The sense of dread I'm feeling can mean only one thing, it's ball season at university.
As a student involved in widening access, it's a time of year I approach with trepidation. For every hour we spend making our universities more inviting, for every attempt we make to raise pupils' aspirations, there is a tweed-clad cretin waiting to fart on our efforts.
At my university, this year's prize twat award is a hotly contested affair. The well-heeled buffoon who capped off a night of drink-driving by decapitating a pigeon with his bare hands had looked to be home and dry. Yet in a dramatic turn of events, his effort has been trumped by a late contender. Last week, our own Bullingdon-esque clique unveiled a VIP ticket to their May Ball. Now, any student looking to make an impression can arrive in style by way of (I kid you not) a helicopter. Somewhere, Sir Peter Lampl is silently weeping.
The problem is that although on campus these groups are taken about as seriously as David Cameron's partiality for pasties, in the eyes of our national media stories like this are presented as the ultimate distillation of our student experience.
The upshot? Any prospective student is as likely to read about pigeon-gate or the decadence of park 'n' ride helicopters as about our scholarships and summer schools. Unsurprisingly, this is generally off-putting to anyone who is not a card-carrying twerp him- or herself.
And once a particular perception gains traction in the news, anything that contradicts it tends to be overlooked. Cantankerous Old Carthusians are in - everything else is out. It's a deficit of A03 "alternative interpretations" that would make any English teacher squirm. It takes a truly momentous event to escape this sort of typecasting. Short of commissioning a huge commemorative sausage roll for its 600th anniversary, it's hard to know how our university can break the mould.
There is a sad irony here. Stories of helicopter rides and pigeon executioners can alienate students from applying to "traditional" universities. Yet within the student body these same villains often help us to find common ground. Hours after arriving at university, two things become clear to most students. The first? Tossers are a fact of life, whether they're throwing pick 'n' mix at you on the school bus or bedecked in claret trousers and bellowing at you across a pub. The second? Notwithstanding the odd pigeon-killer, the majority of students are decent, down-to-earth individuals, whether their pedigree is popped collars or pop tarts.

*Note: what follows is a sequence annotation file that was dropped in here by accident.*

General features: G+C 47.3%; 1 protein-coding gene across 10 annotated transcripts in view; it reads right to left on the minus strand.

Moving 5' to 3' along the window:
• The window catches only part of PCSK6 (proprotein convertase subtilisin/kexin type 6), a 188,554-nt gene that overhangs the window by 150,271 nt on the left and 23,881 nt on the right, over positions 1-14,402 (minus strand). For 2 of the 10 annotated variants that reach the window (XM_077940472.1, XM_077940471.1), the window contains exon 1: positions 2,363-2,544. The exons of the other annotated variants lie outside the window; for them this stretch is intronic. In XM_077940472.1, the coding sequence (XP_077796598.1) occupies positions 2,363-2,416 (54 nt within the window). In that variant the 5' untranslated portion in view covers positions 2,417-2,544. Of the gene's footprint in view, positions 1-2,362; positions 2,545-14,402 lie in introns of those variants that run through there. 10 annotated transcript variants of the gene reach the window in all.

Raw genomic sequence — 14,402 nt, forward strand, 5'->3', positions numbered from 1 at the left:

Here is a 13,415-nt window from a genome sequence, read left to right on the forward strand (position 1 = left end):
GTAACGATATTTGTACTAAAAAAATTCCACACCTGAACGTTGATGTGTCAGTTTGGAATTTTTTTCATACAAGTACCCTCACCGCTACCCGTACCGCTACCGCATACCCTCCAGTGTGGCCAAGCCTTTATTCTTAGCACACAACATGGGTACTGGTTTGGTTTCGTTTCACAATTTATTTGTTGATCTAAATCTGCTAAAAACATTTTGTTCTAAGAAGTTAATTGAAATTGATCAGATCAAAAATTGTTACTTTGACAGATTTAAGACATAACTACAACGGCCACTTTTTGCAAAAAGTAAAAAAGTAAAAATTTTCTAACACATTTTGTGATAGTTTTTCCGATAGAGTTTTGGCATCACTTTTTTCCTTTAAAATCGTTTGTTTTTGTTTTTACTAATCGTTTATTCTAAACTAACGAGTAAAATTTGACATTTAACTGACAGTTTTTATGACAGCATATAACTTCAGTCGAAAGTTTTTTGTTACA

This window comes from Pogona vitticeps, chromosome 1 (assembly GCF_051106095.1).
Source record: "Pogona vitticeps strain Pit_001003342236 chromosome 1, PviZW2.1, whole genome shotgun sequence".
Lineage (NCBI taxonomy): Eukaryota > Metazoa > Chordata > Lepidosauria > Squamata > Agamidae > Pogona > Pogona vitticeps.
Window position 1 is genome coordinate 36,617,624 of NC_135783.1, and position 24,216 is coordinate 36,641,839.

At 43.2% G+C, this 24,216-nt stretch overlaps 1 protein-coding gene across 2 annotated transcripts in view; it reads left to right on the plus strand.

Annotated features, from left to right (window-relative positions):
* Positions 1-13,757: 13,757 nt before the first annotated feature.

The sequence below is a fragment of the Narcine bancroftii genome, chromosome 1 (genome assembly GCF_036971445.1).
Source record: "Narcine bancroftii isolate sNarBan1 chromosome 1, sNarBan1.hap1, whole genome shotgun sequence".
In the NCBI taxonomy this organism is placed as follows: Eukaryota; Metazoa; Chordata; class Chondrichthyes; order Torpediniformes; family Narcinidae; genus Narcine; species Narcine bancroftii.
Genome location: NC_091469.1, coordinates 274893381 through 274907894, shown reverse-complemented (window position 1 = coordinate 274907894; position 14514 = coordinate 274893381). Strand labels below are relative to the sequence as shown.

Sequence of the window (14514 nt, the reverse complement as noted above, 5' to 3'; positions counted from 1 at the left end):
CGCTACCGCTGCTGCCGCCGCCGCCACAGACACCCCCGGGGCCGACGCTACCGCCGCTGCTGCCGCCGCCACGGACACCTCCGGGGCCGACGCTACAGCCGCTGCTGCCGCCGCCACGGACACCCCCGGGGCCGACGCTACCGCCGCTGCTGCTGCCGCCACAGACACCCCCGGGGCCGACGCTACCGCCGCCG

It is this discrepancy in perceptions that makes university summer schools and outreach so important. Alongside giving pupils a much-needed confidence boost, they allow students to dissect these media narratives for themselves: to get on the inside and discover that sense of "common citizenship" the Robbins Report first described in 1963.
This is where you, our teachers, hold the key. Having just dragged my younger brother kicking and screaming through the application process, I know that most 17-year-olds would rather colour-coordinate their socks than take on the extra homework summer-school applications involve. Yet, with services like Connexions decimated, our teachers taking the initiative has never been so important. There will always be those who threaten to give our classrooms, our schools, our universities a bad name. The odd rogue Etonian might make our task difficult. But for every tweed buffoon, there's a teacher who can make a world of difference.
Son of Thrope is a beer-swilling university student, and actual son of Ms Anne Thrope, a secondary school teacher. Ms Thrope is marking.